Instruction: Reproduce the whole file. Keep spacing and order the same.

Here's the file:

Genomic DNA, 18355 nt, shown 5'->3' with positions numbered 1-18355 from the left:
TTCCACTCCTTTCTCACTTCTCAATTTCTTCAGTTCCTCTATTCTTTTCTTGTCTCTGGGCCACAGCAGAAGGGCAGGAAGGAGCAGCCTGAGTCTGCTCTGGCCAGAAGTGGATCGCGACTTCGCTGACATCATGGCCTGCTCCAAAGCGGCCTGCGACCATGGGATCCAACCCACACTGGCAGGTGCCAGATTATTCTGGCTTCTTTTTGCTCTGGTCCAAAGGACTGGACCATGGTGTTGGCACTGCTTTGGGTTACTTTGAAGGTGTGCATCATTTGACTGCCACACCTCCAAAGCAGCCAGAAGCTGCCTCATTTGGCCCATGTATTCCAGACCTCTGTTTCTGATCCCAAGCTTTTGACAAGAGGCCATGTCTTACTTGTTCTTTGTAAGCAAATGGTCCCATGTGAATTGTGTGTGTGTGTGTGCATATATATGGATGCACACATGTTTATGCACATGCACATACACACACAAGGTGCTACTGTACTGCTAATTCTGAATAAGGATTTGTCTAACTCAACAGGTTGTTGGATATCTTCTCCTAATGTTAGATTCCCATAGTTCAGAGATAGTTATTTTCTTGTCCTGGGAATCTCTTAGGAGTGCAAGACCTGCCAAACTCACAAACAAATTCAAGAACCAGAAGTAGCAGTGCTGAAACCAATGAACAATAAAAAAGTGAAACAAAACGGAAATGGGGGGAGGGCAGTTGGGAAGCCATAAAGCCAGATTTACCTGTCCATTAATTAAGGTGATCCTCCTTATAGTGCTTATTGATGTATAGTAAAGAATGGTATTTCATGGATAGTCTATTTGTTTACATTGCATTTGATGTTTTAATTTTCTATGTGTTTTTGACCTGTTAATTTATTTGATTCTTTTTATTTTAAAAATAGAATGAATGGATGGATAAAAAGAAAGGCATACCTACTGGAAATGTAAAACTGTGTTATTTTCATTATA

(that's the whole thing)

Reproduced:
Genomic DNA, 18355 nt, shown 5'->3' with positions numbered 1-18355 from the left:
TTCCACTCCTTTCTCACTTCTCAATTTCTTCAGTTCCTCTATTCTTTTCTTGTCTCTGGGCCACAGCAGAAGGGCAGGAAGGAGCAGCCTGAGTCTGCTCTGGCCAGAAGTGGATCGCGACTTCGCTGACATCATGGCCTGCTCCAAAGCGGCCTGCGACCATGGGATCCAACCCACACTGGCAGGTGCCAGATTATTCTGGCTTCTTTTTGCTCTGGTCCAAAGGACTGGACCATGGTGTTGGCACTGCTTTGGGTTACTTTGAAGGTGTGCATCATTTGACTGCCACACCTCCAAAGCAGCCAGAAGCTGCCTCATTTGGCCCATGTATTCCAGACCTCTGTTTCTGATCCCAAGCTTTTGACAAGAGGCCATGTCTTACTTGTTCTTTGTAAGCAAATGGTCCCATGTGAATTGTGTGTGTGTGTGTGCATATATATGGATGCACACATGTTTATGCACATGCACATACACACACAAGGTGCTACTGTACTGCTAATTCTGAATAAGGATTTGTCTAACTCAACAGGTTGTTGGATATCTTCTCCTAATGTTAGATTCCCATAGTTCAGAGATAGTTATTTTCTTGTCCTGGGAATCTCTTAGGAGTGCAAGACCTGCCAAACTCACAAACAAATTCAAGAACCAGAAGTAGCAGTGCTGAAACCAATGAACAATAAAAAAGTGAAACAAAACGGAAATGGGGGGAGGGCAGTTGGGAAGCCATAAAGCCAGATTTACCTGTCCATTAATTAAGGTGATCCTCCTTATAGTGCTTATTGATGTATAGTAAAGAATGGTATTTCATGGATAGTCTATTTGTTTACATTGCATTTGATGTTTTAATTTTCTATGTGTTTTTGACCTGTTAATTTATTTGATTCTTTTTATTTTAAAAATAGAATGAATGGATGGATAAAAAGAAAGGCATACCTACTGGAAATGTAAAACTGTGTTATTTTCATTATA